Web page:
Local communities must be involved in infrastructure development at every step of the way, said Cyril M. Ramaphosa, Deputy President of South Africa. Infrastructure is for the betterment of people’s lives and is important that they feel a sense of ownership by being given full opportunity to benefit from the construction and from eventual delivery, he added.
South Africa’s experience of filling a gigantic post-apartheid infrastructure deficit over the past 21 years – since the advent of democratic government – has taught it important lessons, said Ramaphosa. One of these is that coordination of all projects at the highest level is critical to the best division of resources and to timely completion. South Africa has situated a coordination agency within the president’s office, enhancing and centralizing the government’s own management capacity; improving transparency, particularly with regard to tenders, which are often a point of corruption; and effectively “crowding in” the private sector.
Partnerships with the private sector have been particularly successful in the energy sector, with companies being given licences to develop generation capacity largely independent of government interference, and selling power into the national grid.
Colin Dyer, President and Chief Executive Officer, JLL, USA, said developing countries’ domestic capital markets are very shallow and will take time to strengthen and deepen. But the urgency of the infrastructure task requires financing right now, which means international markets have to be tapped.
Dyer listed four key factors to attracting international capital: transparency on costs and returns, and purchase and selling prices; reliable judicial systems to protect ownership; low levels of bureaucracy; and low levels of corruption. Dyer added that many countries in Africa are, in fact, success stories in terms of these criteria, but these stories are not being told. “The press loves to stream problems and whisper success,” he said.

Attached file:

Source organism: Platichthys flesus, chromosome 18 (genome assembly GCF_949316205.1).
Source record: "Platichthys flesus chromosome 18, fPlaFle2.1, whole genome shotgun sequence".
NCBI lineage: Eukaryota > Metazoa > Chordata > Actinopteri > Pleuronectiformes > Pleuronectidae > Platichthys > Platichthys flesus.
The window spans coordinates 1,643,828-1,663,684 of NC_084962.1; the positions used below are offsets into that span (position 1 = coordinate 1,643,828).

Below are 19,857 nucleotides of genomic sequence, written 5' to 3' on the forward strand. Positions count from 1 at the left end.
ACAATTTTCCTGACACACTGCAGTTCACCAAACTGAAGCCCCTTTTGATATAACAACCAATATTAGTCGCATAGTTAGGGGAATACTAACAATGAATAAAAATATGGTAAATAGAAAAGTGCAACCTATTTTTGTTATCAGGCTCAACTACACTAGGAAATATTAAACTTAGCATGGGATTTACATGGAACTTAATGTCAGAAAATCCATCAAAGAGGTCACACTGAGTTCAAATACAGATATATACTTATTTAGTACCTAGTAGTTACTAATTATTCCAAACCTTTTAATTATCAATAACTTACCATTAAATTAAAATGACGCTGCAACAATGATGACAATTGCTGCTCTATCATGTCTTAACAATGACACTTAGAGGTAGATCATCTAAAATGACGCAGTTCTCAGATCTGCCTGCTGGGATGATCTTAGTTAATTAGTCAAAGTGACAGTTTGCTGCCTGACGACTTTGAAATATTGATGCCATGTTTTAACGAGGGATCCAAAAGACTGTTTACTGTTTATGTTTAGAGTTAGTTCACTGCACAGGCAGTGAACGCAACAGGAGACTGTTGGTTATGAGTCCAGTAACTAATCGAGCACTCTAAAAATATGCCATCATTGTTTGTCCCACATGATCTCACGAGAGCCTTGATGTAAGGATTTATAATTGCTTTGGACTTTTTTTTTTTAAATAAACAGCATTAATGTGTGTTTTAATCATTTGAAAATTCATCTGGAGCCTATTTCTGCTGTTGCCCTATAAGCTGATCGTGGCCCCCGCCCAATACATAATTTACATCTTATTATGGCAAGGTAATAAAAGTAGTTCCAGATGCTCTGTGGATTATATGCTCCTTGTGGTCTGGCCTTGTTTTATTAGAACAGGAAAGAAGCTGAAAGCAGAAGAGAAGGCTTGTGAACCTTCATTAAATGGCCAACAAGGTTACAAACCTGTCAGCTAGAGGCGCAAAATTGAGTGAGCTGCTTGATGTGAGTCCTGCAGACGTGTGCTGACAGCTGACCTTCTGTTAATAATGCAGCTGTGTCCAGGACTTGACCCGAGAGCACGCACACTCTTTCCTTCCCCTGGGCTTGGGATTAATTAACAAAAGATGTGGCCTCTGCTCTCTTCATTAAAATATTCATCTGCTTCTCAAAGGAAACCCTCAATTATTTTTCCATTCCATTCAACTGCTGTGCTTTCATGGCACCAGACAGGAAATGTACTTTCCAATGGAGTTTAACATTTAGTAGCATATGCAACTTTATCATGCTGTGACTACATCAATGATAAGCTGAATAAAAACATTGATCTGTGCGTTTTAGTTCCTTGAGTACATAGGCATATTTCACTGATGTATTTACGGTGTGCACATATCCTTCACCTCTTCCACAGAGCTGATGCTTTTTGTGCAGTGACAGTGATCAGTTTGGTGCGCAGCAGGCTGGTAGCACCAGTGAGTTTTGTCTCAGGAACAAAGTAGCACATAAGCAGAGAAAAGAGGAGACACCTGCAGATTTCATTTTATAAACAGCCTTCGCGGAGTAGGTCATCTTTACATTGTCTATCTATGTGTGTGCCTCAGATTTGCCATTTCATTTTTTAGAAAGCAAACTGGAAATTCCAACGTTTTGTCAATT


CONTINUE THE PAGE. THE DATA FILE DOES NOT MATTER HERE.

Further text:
John Rice, Vice-Chairman, GE, USA, said inclusive growth is impossible without electricity, citing figures showing that 500 million in Africa are “in the dark”. This has to change and quickly, and highlights the need for nimbleness and urgency on the part of governments and bureaucracies in addressing power gaps. “Speed matters,” he said, lamenting how important projects are allowed to “languish” due to political electoral cycles.
Equally, potential financers express eagerness to invest in infrastructure because of a clear and urgent need for it, but then allow enthusiasm to wane as they proceed to “define risk in the old-school ways,” noted Rice.